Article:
Monday, October 5, 2009

Almond Arugula Pesto – About as Subtle as a Shovel to the Face

This short, but very green video recipe for an almond arugula pesto, shows you one of my favorite uses for the ubiquitous bitter green. I like an arugula salad as much as the next guy, but it's also nice to use the peppery green as something more than a lettuce.

Arugula is also quite a beautiful herb. Fragrant, spicy, crisp; it makes one hell of a good pesto. I paired it with raw almonds for a combo that was just amazing on the grilled hanger steak you can see here. Subtle it's not, but that's okay sometimes.

I know the conventional wisdom with most sauces is that they should compliment the main ingredient, not overpower it. Here, that simply does not apply. Not only does this sauce overpower whatever you serve it with, it obliterates it completely. But, it works!

I've posted the ingredients below, but I beg you not to measure as you make this sauce. This is one recipe that should come out slightly different every time you make it. If that seems like a strange statement, you may be missing one of the most important aspects of cooking – the rewards of randomness.

As you make this pesto, your subconscious will take over, and any variations in the final product will magically benefit whatever your eating this with. Of course, like most of my best theories, I can't prove this.

As I mention in the video, when shopping for the arugula, try and get some fully-grown leaves. That mild, ultra-baby stuff make a nice safe salad, but for a sauce like this you want the dangerous, fully developed flavor of the more mature leave. I hope you give this easy recipe a try. Enjoy!



Ingredients:
Large handful of arugula leaves, blanched
1/3 cup olive oil
1/3 cup raw almonds
4 cloves garlic
salt to taste

15 comments:

Fiber said...

Sounds super simple but looks extremely tasty! Can't wait to give this a try!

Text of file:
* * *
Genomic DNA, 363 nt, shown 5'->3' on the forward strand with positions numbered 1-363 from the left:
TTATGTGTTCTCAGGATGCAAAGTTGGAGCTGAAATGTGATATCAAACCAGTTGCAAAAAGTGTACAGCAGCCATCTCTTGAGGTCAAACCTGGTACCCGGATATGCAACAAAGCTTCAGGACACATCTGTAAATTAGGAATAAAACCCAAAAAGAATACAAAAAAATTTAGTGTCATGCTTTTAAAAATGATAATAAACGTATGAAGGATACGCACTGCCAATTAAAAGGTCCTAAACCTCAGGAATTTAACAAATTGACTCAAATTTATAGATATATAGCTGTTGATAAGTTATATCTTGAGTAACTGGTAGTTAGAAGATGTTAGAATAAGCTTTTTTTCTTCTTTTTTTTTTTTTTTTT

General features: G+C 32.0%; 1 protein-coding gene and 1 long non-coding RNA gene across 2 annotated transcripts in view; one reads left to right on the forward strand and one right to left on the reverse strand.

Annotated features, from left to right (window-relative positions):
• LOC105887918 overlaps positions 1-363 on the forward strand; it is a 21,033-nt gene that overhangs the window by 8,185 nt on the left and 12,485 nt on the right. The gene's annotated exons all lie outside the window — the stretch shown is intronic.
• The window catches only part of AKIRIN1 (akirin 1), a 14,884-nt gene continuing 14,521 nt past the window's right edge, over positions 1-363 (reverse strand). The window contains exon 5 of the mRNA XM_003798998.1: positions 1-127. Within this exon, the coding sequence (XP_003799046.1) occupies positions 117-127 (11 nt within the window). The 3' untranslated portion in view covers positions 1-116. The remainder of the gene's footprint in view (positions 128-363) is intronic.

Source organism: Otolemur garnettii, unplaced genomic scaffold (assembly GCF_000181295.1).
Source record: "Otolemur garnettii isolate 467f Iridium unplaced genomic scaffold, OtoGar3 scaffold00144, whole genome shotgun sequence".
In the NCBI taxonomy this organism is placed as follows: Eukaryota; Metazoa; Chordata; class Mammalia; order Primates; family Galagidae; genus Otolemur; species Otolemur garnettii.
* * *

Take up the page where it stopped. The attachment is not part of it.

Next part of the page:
Jen said...

Saw your Tweet and thought it was Chimichurri. Looking at the ingredients here, it's not very far from a chimichurri either. Looks good whatever the name!

Birder said...

This looks daringly, nay, dangerously, amazing! But you need an editor, Chef John. Let me know if you're in the market for one. Special rate (read: free) for the chef who provides me with knowledge and entertainment on a quasi-daily basis.

Chef John said...

thanks, but what terrible bit of grammar drove you to your editor offer?

rosemary said...

The last statement. I hope you give this easy recipe and try. Enjoy!

Chef John said...

oh, maybe I should fix that

rideandcook said...

That looks so good, and kick ass pesto is so easy and satisfying. My favorite is with broccoli rabe, but I will try this soon. Just found your site and I love it.

jessicarotolo2001 said...

Hey John... even though you stated that parmesan is not needed I'd still like to add in. When in this process can I do this?

Chef John said...

at the end. enjoy!

Chef John said...

at the end. enjoy!

Gabriela said...

I’m reading a book about medieval cooking in ancient Catalunya (1300 - 1400), and I found a recipe just like this. The only difference is nuts instead of almonds, and a few drops of honey or other medieval sweetener. They used it on fish (rays) and meats. I will definitely try it. Thank you very much for your blog.
Gabriela

Beth said...

Made it, loved it, definitely slather-worthy! Will certainly make this again.

Beth said...

To do this with dandelion greens, do you think they would still need blanching?

ladyslipper said...

Curious on another pesto recipe of yours I watched this weekend you used a mortar and pestle. Can that method be used for this recipe as well? My neighbor gave me some young arugula in a pot and I did not care for the leaf I tasted. Perhaps I will let the leaves get bigger and try your pesto. Will it stay green because of the blanching?

Chef John said...

Yes you can, and yes, it should stay green!